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Minors' Rights to Receive Information Under the First Amendment

Memorandum

Date: Februry 2, 2004

To: FREEDOM TO READ FOUNDATION

From: JENNER & BLOCK

Theresa Chmara

Daniel Mach

Subject: Minors' Rights to Receive Information Under the First Amendment

The Freedom to Read Foundation has asked us to review the extent to which minors enjoy First Amendment rights, particularly with respect to the use of Internet filtering software.

Before we begin that analysis, we must caution that this memorandum is merely a general discussion of these issues, and is not an opinion letter. Because laws differ from state to state, this memorandum necessarily cannot serve as the basis for legal judgments for any library faced with the decision whether to use filtering software or other content screening mechanisms. Additionally, the law related to Internet use and filtering is changing rapidly as new legislation is adopted and new court challenges are filed. A library that offers Internet access should seek legal advice for an analysis of its own particular situation and the current laws of its own state and jurisdiction.

The Supreme Court long has recognized that minors enjoy some degree of expressive liberty under the First Amendment. In the landmark case of Tinker v. Des Moines Independent Community School District, 393 U.S. 503 (1969), a public school had attempted to bar students from wearing black armbands to protest the war in Vietnam. The school feared the "controversy" the armbands might provoke. Id. at 510. The Court ordered the school to permit the armbands. "Students in school as well as out of school are 'persons' under our Constitution," the Court explained. "They are possessed of fundamental rights which the State must respect . . . . In our system, students may not be regarded as closed-circuit recipients of only that which the State chooses to communicate." Id. at 511.

Minors' First Amendment liberties include the right to receive information and plainly extend beyond schools. In Board of Education v. Pico, 457 U.S. 853 (1982) (plurality opinion), a school board had attempted to remove from a school library controversial titles such as Slaughterhouse Five and Soul on Ice. The school board's action did not restrict minors' own expression, as the ban on armbands in Tinker had, but the Supreme Court rejected the action because the board was restricting what minors could read. The Court stated that "the right to receive ideas is a necessary predicate to the recipient's meaningful exercise of his own rights of speech, press, and political freedom," id. at 867, and made clear that "students too are beneficiaries of this principle." Id. at 868. Recent decisions of lower federal courts have echoed the reasoning and the result of Pico. See Campbell v. St. Tammany Parish School Board, 64 F.3d 184 (5th Cir. 1995); Case v. Unified School District No. 233, 908 F. Supp. 864 (D. Kan. 1995).1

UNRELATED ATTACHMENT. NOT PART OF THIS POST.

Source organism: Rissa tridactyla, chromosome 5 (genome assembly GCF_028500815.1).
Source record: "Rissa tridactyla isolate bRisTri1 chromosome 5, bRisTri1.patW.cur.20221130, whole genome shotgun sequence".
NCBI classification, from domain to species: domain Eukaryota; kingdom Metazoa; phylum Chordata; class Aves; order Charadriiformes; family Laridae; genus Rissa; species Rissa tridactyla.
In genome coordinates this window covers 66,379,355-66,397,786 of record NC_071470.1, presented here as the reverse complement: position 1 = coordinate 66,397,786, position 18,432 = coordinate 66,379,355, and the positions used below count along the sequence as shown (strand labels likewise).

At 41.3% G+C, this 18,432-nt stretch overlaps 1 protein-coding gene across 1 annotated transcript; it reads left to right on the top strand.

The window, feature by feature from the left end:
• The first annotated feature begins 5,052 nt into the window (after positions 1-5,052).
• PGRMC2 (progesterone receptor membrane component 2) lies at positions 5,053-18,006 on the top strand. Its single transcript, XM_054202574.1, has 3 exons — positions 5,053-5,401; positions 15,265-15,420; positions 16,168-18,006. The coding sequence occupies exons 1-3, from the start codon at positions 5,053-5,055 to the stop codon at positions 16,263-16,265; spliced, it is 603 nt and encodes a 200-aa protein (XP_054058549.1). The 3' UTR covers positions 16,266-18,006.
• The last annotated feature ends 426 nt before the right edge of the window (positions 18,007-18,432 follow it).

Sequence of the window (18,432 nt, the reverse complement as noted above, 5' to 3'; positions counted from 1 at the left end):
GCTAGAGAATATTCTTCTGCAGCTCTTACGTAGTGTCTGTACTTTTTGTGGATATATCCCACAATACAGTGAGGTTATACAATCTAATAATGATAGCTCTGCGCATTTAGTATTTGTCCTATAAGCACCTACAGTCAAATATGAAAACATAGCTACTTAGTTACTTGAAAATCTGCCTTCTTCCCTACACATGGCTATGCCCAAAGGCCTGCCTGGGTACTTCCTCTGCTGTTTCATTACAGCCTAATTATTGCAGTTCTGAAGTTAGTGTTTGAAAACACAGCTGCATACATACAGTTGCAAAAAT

The Supreme Court has limited minors' right to receive information (as compared to adults') in two instances. First, the court has given public schools significant latitude to restrict minors' receipt of information if the school's judgment is based objectively on the fact that information is "educationally unsuitable," rather than on an official's disagreement with or disapproval of the content of the information. The Pico plurality, even as it forbade schools from removing books from school libraries because of the ideas the books expressed, approved removal of books if officials were motivated by concerns that the books were "educationally unsuitable" or "pervasively vulgar." Pico, 457 U.S. at 871. The plurality also accorded schools, in designing curricula, substantial discretion to control minors' access to ideas. See id. at 864. Of course, public libraries are not concerned with curriculum decisions, and states therefore will have less weighty interests to assert where censorship occurs in the public library context.

The second restriction on minors' right to receive information, more immediately relevant to the library filtering issue, is that states may deem certain materials "obscene" for minors even if the materials are protected for adults. In Ginsberg v. New York, 390 U.S. 629 (1968), the Court upheld the conviction of a magazine vendor for selling an adult magazine to a 16 year-old. The Court explained that, although the magazine clearly was not "obscene" for adults, the state had acted within First Amendment bounds in adopting a distinct, broader definition of "obscenity" for minors. Because obscene speech enjoys no First Amendment protection, states under Ginsberg may completely bar minors from receiving material deemed obscene for them but not for adults. Accordingly, most states have enacted so-called "harmful to minors" obscenity statutes.